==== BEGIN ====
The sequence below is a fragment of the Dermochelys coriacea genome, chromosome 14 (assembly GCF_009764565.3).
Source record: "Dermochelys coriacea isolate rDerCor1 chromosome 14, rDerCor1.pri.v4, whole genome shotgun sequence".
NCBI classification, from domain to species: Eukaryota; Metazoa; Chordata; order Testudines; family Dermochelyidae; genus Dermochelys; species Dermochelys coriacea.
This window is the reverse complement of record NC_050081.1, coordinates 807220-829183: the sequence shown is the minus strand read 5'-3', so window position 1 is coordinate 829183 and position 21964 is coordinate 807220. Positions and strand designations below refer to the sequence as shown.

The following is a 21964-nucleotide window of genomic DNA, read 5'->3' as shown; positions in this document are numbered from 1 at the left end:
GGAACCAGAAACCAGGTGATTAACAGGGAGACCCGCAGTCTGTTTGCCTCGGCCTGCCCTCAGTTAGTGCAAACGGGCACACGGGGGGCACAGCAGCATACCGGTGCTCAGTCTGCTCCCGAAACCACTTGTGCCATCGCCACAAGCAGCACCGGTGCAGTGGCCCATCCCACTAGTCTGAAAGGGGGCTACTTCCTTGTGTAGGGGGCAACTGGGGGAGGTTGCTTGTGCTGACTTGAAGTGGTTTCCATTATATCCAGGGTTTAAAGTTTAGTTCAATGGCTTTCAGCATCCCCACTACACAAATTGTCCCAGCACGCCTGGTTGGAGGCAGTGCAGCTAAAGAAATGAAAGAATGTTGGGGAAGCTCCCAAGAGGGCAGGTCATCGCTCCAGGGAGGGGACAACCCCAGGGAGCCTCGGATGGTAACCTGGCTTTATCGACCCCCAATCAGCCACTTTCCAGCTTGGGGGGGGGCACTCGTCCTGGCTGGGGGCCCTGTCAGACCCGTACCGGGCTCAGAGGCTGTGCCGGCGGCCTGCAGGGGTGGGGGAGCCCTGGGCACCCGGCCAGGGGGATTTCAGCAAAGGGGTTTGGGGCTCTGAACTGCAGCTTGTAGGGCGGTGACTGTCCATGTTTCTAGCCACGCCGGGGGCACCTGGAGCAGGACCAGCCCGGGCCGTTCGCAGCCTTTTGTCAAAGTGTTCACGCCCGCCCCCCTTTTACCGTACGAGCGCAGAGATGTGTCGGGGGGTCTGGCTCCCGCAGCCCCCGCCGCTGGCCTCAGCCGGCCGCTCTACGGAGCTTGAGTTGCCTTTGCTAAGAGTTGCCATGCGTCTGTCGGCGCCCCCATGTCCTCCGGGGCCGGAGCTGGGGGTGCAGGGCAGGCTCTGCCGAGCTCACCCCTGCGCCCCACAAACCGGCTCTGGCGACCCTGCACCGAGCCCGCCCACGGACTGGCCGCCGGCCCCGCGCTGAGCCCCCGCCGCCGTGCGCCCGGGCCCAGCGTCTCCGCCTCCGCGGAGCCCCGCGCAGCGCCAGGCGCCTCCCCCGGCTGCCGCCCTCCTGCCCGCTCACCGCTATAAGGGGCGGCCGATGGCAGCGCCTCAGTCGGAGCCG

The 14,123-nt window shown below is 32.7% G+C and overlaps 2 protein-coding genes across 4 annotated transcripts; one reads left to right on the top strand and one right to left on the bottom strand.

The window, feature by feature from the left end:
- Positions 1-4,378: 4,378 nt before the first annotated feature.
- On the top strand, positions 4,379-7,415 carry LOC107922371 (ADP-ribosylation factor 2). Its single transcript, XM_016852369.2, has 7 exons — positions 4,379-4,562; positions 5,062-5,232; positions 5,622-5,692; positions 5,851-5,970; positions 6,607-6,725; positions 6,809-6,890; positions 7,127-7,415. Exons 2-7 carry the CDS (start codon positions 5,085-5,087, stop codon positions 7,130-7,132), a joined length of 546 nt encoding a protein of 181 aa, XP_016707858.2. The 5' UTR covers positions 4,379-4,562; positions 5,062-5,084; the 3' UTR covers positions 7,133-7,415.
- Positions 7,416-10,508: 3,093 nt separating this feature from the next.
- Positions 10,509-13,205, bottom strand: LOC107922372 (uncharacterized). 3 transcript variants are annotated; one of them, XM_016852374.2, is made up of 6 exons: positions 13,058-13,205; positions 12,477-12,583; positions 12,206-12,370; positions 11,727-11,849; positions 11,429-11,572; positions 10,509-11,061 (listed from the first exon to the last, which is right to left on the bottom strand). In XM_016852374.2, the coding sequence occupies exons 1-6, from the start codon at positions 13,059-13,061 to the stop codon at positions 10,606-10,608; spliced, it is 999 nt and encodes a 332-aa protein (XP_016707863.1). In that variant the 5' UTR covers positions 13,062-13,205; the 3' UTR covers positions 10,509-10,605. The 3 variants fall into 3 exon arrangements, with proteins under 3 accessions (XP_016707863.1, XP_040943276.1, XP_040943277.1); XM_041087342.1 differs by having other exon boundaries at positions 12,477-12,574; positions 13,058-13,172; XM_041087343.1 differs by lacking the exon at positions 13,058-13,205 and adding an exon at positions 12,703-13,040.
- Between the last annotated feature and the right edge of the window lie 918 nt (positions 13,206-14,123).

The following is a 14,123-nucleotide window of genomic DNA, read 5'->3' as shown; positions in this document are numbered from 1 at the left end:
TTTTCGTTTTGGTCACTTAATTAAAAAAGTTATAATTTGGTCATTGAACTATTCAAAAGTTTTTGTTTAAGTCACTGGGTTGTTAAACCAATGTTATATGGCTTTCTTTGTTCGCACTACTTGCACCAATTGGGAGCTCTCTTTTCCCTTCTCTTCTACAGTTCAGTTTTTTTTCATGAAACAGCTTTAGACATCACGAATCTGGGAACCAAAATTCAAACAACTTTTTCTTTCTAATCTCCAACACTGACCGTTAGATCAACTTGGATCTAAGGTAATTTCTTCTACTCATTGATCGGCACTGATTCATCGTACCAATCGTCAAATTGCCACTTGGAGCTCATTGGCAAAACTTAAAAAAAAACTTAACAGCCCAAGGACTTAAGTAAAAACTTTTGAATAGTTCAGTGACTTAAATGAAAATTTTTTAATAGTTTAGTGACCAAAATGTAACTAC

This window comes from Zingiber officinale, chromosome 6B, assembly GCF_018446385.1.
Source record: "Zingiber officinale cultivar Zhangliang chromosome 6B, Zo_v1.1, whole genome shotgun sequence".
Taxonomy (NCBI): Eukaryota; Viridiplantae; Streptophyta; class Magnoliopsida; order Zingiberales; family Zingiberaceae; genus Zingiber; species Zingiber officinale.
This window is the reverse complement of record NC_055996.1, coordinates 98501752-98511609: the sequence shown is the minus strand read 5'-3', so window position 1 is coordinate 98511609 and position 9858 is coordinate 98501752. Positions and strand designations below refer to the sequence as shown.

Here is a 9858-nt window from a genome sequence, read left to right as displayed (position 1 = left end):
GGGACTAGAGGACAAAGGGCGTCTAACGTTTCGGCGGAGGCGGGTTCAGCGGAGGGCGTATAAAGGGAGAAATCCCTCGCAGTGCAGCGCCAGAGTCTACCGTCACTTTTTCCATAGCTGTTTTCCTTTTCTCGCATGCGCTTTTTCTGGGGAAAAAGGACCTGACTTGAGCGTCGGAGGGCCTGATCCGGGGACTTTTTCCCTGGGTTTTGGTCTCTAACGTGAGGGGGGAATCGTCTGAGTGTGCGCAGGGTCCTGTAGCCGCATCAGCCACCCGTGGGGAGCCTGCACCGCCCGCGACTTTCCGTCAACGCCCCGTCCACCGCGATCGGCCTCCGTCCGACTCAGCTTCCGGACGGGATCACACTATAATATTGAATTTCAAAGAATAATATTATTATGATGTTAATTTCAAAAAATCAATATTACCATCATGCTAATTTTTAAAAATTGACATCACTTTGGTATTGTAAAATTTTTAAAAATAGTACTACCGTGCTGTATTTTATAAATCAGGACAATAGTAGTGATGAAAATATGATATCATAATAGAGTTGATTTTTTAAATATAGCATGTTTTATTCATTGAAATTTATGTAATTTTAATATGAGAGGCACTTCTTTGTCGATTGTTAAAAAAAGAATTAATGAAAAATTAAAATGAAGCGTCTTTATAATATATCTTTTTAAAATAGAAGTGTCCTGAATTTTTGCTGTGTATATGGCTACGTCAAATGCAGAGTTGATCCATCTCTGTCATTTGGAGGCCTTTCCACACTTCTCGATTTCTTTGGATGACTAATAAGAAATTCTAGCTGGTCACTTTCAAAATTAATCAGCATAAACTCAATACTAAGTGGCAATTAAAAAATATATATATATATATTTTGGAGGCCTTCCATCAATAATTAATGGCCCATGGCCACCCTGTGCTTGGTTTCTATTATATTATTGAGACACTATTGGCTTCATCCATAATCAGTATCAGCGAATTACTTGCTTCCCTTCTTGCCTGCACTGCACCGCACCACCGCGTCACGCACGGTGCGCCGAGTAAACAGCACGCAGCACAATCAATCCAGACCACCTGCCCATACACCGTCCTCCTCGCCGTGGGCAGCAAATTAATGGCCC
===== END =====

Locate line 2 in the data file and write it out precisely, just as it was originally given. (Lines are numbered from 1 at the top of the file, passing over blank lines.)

Source record: "Dermochelys coriacea isolate rDerCor1 chromosome 14, rDerCor1.pri.v4, whole genome shotgun sequence".